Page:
Accurate history and thorough examination of the patient must be conducted followed by special tests that are meant to confirm the diagnosis of OA. Currently there is no single reliable diagnosis because the used diagnostic tools have low sensitivity and specificity (WHO, 2017). In patients presenting with real symptoms, radiography is the main diagnostic technique that can be used to confirm the condition (Roach & Tilley, 2017). However, if the process in any way linked to crystal deposition disease or secondary to an inflammatory arthropathy, a complete workup which includes urate levels, erythrocyte sedimentation rate, full blood count, rheumatoid factor and autoantibody screen may be recommended (Roach & Tilley, 2017). Other diagnostic procedures such as MRI scan and x-ray may be used where possible.

There are many physical examination (PE) procedures to assess knee function; however, none of them are specific to knee OA (Iversen et al, 2016). The Osteoarthritis Research Society International recommends the use of six functional performance measures to assess function in adults with OA (Iversen et al, 2016). A body of evidence from the literature has proven that the use of selected physical examination procedures, muscle flexibility, and strength of the hip and knee when evaluating OA patients is effective in patient assessment.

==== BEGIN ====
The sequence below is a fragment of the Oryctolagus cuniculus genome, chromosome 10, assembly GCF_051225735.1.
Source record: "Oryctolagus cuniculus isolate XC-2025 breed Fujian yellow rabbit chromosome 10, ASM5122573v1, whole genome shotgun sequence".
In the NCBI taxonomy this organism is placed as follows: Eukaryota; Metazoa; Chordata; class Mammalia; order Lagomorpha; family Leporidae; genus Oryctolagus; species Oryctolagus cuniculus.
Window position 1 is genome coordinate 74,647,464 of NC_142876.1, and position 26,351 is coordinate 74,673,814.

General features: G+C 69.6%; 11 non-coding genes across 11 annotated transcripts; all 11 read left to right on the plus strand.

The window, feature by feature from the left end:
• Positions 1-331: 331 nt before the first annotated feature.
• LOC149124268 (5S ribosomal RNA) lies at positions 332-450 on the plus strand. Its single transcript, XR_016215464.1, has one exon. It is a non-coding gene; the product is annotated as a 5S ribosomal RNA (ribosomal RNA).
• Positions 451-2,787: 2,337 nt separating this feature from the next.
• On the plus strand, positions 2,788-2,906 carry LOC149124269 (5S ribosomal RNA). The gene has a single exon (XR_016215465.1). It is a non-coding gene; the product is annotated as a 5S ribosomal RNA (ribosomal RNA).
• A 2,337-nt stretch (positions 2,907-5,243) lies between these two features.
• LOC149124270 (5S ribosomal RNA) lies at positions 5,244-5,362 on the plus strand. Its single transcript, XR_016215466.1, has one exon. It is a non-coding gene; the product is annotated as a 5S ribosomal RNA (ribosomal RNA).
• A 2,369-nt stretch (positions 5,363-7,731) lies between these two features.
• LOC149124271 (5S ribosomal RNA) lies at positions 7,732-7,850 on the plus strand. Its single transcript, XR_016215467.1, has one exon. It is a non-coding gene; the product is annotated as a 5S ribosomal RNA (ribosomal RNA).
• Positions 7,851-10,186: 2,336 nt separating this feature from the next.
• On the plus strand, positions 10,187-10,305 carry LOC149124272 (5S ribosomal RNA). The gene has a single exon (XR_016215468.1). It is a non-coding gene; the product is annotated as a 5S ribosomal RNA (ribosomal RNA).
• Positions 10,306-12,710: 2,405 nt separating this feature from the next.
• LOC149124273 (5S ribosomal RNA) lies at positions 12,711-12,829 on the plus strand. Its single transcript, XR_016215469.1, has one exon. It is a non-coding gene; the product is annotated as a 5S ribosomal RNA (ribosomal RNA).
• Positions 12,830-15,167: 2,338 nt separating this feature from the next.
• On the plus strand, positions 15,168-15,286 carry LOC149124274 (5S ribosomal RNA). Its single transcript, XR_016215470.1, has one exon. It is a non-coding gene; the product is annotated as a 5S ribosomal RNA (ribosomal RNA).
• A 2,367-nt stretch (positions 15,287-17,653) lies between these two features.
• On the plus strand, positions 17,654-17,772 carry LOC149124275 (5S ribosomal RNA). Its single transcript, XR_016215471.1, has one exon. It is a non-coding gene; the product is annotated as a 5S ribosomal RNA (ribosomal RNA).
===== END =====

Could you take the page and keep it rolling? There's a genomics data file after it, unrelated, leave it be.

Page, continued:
Treatment Plan and Education

When treating OA, the main goal is educating the patient about the disease and ways to improve joint pain and stiffness. There is no cure for OA, but with a combination of different modalities treatment it can provide adequate pain control and preserve quality of life for patients that suffer this disease (Ferri, 2018).

Treatment may include non-pharmacologic and pharmacologic therapies, complementary, and surgery. The most safest and less-invasive form of treatment should always be prioritized before proceeding to other invasive and expensive therapies. To begin with, nonpharmacological therapies often commences with exercise. AN RCT study compared supervised home-based exercise with no exercise in 786 patients with osteoarthritis of the knee (Sinusas, 2012). The exercise program entailed muscle strengthening and range of motion exercise. The research established statistically significant improvements in confirmed arthritis symptoms score at six, 12, 18, and 24 months (Sinusas, 2012). Since obesity has been a major predisposing factor to OA, studies on systematic reviews have concluded that weight loss of 5 percent from baseline was enough to reduce disability (Sinusas, 2012). Sprinting and bracing are additional non-pharmacological treatments that can help support unstable and painful knee.